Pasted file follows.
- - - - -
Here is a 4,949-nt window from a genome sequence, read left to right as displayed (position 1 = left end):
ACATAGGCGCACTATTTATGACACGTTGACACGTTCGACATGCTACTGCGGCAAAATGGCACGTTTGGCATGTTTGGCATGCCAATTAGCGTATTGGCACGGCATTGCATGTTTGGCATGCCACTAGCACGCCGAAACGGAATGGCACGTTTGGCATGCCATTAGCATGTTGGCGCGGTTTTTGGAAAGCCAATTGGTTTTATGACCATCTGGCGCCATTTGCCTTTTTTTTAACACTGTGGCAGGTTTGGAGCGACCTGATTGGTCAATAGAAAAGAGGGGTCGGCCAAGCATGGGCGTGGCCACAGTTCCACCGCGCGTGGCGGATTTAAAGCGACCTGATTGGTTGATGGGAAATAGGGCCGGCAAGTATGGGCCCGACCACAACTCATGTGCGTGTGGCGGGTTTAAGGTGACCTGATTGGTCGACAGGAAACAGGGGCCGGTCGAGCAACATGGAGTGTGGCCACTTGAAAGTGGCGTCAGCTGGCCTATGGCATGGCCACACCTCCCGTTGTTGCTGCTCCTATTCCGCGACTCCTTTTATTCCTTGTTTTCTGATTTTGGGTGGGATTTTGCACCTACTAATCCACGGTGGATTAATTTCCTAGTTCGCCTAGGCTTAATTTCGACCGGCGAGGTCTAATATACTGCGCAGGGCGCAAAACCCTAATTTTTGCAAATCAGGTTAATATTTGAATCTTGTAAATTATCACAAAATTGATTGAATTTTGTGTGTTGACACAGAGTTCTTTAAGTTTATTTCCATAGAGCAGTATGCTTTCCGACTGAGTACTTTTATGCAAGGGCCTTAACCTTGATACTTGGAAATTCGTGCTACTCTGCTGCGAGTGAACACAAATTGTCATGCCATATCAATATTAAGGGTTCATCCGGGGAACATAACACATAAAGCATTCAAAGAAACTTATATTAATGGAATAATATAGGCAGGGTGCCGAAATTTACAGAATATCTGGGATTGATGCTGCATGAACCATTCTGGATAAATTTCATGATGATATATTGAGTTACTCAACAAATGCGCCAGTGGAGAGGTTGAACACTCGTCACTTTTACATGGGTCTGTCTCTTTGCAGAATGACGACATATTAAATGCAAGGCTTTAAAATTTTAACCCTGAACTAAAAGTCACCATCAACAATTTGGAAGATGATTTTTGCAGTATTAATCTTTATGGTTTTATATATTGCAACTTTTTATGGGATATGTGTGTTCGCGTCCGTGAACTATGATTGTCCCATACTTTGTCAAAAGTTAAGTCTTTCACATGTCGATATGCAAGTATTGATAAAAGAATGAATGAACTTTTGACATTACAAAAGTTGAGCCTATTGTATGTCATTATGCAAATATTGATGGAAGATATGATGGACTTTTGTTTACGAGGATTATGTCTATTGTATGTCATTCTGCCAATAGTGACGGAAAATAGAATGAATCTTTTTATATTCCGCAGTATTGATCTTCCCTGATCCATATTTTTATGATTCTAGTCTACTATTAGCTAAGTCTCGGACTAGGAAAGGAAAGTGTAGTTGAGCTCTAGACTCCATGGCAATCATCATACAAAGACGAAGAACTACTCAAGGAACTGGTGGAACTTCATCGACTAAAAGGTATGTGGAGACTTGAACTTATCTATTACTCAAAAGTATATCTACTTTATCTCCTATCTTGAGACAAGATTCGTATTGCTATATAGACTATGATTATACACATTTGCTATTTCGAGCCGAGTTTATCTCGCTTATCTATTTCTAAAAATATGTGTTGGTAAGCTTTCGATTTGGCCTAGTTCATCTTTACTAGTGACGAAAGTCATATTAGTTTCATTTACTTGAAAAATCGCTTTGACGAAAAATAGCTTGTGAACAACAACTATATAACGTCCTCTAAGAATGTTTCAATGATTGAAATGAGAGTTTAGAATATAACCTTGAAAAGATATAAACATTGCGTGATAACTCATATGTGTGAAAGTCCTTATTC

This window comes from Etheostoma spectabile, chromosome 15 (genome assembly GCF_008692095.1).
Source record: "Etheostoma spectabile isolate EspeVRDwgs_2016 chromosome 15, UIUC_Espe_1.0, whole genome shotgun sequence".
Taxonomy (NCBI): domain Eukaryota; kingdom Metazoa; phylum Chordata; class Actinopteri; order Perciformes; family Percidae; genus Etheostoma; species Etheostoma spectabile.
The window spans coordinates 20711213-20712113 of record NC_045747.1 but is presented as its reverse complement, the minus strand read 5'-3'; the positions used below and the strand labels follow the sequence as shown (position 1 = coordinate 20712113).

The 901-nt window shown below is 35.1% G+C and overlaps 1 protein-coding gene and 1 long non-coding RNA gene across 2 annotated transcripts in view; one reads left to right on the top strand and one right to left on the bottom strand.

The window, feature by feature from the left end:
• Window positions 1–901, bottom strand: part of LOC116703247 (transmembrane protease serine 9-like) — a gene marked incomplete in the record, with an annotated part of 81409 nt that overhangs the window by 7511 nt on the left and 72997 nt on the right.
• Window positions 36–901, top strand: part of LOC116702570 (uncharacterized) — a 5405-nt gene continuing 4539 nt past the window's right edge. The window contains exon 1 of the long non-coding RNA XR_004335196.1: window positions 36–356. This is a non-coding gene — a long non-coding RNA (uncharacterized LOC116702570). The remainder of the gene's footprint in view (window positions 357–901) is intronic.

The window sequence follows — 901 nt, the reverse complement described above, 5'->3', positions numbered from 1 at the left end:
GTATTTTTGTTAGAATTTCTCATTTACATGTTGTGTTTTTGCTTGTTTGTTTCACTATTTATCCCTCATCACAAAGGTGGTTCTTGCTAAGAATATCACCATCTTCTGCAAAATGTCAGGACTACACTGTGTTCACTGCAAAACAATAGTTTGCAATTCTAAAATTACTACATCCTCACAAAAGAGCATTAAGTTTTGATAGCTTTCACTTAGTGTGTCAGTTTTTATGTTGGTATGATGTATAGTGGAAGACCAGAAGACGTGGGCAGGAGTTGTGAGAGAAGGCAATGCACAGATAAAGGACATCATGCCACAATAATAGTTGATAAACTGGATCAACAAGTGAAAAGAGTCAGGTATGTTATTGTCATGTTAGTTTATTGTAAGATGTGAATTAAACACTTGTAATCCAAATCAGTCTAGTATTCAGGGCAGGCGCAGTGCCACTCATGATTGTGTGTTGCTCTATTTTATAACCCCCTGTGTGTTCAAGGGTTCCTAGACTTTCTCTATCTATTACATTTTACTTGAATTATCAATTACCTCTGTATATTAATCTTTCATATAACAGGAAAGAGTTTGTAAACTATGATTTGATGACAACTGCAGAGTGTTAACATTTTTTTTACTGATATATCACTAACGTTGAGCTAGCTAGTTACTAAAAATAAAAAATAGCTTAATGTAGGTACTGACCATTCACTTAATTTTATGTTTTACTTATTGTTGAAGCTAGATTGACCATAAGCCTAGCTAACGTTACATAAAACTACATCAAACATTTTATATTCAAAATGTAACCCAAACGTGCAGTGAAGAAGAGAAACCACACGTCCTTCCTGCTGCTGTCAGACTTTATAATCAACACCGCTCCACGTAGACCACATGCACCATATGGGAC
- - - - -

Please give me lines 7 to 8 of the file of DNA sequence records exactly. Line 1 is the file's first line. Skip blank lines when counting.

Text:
The 901-nt window shown below is 35.1% G+C and overlaps 1 protein-coding gene and 1 long non-coding RNA gene across 2 annotated transcripts in view; one reads left to right on the top strand and one right to left on the bottom strand.

The window, feature by feature from the left end: